Talk about your well-timed publications—a new study about delayed vaccination just dropped. Seems more parents are asking for it, and doctors are often going along.
The findings have just been published in the journal Pediatrics, the AP reports. The survey itself was conducted back in 2012; researchers talked to more than 500 doctors who're members of either the American Academy of Pediatrics or the American Academy of Family Physicians. According to their findings, the vast majority of doctors have somebody request delays at least once a month, and around a quarter said the number of requests had grown. Plus:
One in 5 doctors said at least 10 percent of parents had requested vaccine delays by spreading them out over more months than is recommended.
Most doctors said the practice puts kids at risk for getting vaccine-preventable diseases and might lead to disease outbreaks, but most also said they at least sometimes agreed to the delays. Only 3 percent said they often or always tell parents who insist on vaccine delays to seek care from another doctor.
The New York Times adds that most doctors cooperate with these requests despite worries about the risks involved, and they provide a little more insight into the doctor's perspective. Basically, they figure it's better to keep these parents around:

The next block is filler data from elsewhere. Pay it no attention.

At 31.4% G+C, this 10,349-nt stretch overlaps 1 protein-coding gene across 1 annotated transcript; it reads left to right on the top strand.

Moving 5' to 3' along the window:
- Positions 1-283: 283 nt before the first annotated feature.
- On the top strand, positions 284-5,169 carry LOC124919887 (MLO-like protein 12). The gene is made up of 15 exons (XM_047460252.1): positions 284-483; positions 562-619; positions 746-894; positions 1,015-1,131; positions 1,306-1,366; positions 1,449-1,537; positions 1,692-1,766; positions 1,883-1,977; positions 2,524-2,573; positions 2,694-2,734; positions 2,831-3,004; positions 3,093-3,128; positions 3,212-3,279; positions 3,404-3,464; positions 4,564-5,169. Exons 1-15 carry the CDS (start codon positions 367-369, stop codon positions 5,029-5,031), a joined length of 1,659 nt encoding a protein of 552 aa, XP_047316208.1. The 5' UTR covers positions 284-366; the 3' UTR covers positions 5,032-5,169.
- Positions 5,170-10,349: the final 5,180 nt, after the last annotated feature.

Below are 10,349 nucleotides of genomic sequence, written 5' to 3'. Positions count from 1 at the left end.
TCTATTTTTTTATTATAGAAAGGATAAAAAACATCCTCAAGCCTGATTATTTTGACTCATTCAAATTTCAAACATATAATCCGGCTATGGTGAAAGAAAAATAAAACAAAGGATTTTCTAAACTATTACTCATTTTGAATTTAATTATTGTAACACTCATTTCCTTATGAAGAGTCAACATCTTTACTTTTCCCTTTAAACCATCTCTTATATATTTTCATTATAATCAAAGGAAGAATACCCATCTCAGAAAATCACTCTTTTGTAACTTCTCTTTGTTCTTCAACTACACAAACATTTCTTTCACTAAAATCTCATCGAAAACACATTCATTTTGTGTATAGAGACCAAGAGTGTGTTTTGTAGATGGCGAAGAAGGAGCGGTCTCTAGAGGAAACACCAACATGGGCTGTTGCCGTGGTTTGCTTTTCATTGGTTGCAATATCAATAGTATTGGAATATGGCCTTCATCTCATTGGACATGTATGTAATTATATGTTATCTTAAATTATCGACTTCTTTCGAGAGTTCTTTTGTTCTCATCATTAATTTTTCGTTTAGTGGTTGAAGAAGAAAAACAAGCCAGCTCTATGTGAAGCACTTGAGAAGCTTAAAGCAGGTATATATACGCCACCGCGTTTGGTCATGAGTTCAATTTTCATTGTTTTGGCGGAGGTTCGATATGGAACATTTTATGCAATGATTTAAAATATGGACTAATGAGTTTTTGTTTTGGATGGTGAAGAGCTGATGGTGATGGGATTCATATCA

Dr. Omer said that he did not sanction the use of alternative vaccine schedules, but that he understood why primary care physicians keep treating these patients — just as doctors do not kick smokers out of their practices when they fail to quit.
"Physicians recognize it's not ideal, but they're saying, 'Let's continue this relationship' to the family," he said.
The American Academy of Pediatrics advises doctors to keep skeptics in the fold, lest the doctors lose the opportunity to educate, cajole or persuade them.
One doctor explained that she cuts delayers slack because, generally, "ultimately they will get vaccinated." (A number of doctors have less patience for outright rejection, however, sometimes severing their relationship with the patient entirely.) The problem is, no study has managed to nail down a best approach for wheedling these parents into sticking to the recommended schedule, and these conversations are increasingly taking up more and more of each check-up. So basically don't even get your friend the pediatrician fucking started on the subject because she's had a long day and does not want to talk about it.
Photo via Getty.